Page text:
Some time ago, as an impecunious art student studying sculpture at Goldsmiths College, I paid the rent on a one-roomed flat in Ladbroke Grove building sets and props for theatre and television. I liked to think of these times as heralding my more practical years (close colleagues have expressed marginally different points of view). However one prestigious commission involved the building of mobile sets for an ice-skating ‘extravaganza’ (the producer’s words, not mine), to be premiered in Nice. By happy circumstance, I and a team of fellow students were regarded as capable of creating the required contingent of complex props for the said extravaganza. And as it was further judged that a French theatre crew could not be trusted with re-assembling our work, we were all consequently dispatched to the south of France for a fortnight’s work. The vast Palais Nikaia in Nice was cold (naturally), the ice treacherous to those yet to grasp the unstable nature of cheap espadrilles, and the back stage full of belligerent Marseillais stage hands. We worked the days with early social distancing.

Come the evenings, the city was boisterous and exciting, the climate delightfully warm and restaurant prices beyond our income. High-rolling tourists often left Nice for an evening of fiscal disappointment in Monte Carlo, whilst the rest of us ambled around looking to be fed using meagre daily expenses (my wages were transferred to the black hole I liked to call my overdraft in London).

A fistful of French Francs did not add up to filet mignon and a bottle of Côtes-du-Rhône Villages, but the warm maritime breezes, backstreet cafés with inexpensive pichets of soft Provençal rosé sang siren-like on our way back to the hotel, and the welcoming baskets of cut baguettes on every table sealed the deal. We were soon to translate the menus into affordable dishes, which we consumed nightly. Fish soup that stared back at us like the guillotine basket on busy day became a regular contender, whilst assorted patés of indeterminate fibre content barely reached our table before the breadbasket needed renewing. On humid nights ice-cold salads fitted the bill, and at a time when English salads – displaying a distinct loss of existential will – consisted of two iceberg lettuce leaves, a diced tomato and a random chunk of cucumber, our Niçoise salads were a full contingent, an assembly of such gastronomic stimulation, I though I was in heaven. Crudité beans and peppers, anchovies and tuna, capers and soft boiled eggs, tomatoes the size of hockey pucks, and sweet black olives. And at a time when olive oil in London was prescribed by chemists for ear infections, our generous salad bowls were lapped with tart refreshing vinaigrette and fleur du sel.

With today’s equivalent of only ten quid passing hands for the entire evening, that salad, named after the city of our temporary residence, was my first memory of the vibrant immediacy of simple Mediterranean cuisine.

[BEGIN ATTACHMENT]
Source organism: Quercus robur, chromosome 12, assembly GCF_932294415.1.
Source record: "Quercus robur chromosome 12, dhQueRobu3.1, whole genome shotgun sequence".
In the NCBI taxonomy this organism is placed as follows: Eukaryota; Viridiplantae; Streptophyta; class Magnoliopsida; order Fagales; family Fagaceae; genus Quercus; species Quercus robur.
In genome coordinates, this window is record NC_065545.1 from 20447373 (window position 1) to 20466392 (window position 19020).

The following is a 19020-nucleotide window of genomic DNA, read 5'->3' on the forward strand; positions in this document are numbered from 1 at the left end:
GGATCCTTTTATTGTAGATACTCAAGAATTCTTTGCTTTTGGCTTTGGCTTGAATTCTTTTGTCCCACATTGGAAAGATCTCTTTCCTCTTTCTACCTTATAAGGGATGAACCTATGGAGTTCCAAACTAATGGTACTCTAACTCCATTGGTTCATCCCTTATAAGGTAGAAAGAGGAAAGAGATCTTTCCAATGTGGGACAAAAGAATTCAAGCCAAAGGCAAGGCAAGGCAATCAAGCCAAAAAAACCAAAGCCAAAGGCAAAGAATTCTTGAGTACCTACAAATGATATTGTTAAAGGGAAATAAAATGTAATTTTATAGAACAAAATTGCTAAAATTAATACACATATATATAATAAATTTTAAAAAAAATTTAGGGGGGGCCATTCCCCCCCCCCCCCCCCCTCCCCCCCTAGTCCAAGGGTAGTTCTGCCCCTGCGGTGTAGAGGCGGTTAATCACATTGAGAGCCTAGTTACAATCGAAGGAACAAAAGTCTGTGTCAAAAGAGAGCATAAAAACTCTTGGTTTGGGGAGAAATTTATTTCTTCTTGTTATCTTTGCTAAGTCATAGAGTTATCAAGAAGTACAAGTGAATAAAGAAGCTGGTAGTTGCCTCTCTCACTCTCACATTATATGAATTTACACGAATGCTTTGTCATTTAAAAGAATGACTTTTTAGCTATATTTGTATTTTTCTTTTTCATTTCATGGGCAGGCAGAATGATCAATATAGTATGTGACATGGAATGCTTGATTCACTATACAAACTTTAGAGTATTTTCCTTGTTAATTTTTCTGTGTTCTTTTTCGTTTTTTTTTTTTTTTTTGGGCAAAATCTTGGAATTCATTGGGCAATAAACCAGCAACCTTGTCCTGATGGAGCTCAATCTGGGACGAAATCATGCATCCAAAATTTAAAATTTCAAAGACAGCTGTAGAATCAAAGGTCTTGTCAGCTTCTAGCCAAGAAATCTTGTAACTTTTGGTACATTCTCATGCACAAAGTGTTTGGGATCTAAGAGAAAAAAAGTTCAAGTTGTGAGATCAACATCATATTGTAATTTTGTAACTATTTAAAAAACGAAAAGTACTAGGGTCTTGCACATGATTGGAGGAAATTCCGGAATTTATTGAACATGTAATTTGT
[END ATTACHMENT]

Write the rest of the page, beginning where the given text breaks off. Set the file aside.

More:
Subsequently I have come across many bistros and cafés in the area serving a version of this renowned salad, some delicious, some decidedly wayward. In my experience, boiled potatoes and other recent additions should be resisted.

Not for the first time I reach for French Provincial Cooking (1960) by Elizabeth David, for something that constitutes both an original recipe and an explanation;

This is often served as an hors d’œuvre. The ingredients depend upon the season and what is available. But soft-boiled eggs, anchovy fillets, black olives and tomatoes, with garlic in the dressing, are pretty well constant elements in what should be a rough country salad, rather than a fussy chef’s concoction. Arrange a quartered lettuce in your salad bowl. Add two soft-boiled eggs, cut in half, two very firm quartered tomatoes, not more than half a dozen anchovy fillets and eight or ten black olives, and if you like them, a few capers. Only when the salad is about to be eaten, mix it with the dressing, made from the best fruity olive oil you can lay hands on, tarragon vinegar, salt, pepper, and a crushed clove of garlic. It is up to you to use the other ingredients; tuna, cooked green beans, cucumber or raw sliced red peppers. It depends on what is to come afterwards.

Wine thoughts

In the nearby southern Rhône, but on roads far less travelled, an elegant partner for this dish would be one of the rich, lush Côtes du Rhône Villages Blancswith blending that can include Rousanne, Grenache Blanc, Marsanne or the increasingly fashionable Viognier. In the case of the peach and orchard scented whites of nearby Domaine de la Mordorée Lirac, a substantial amount of Clairette grapes go into the mix providing full bodied, almost nutty wines that are more than capable of matching the distinctive flavours in this salad.

Along the same part of the valley are the well known rosés from Tavel, which would provide an equally suitable partner by the way.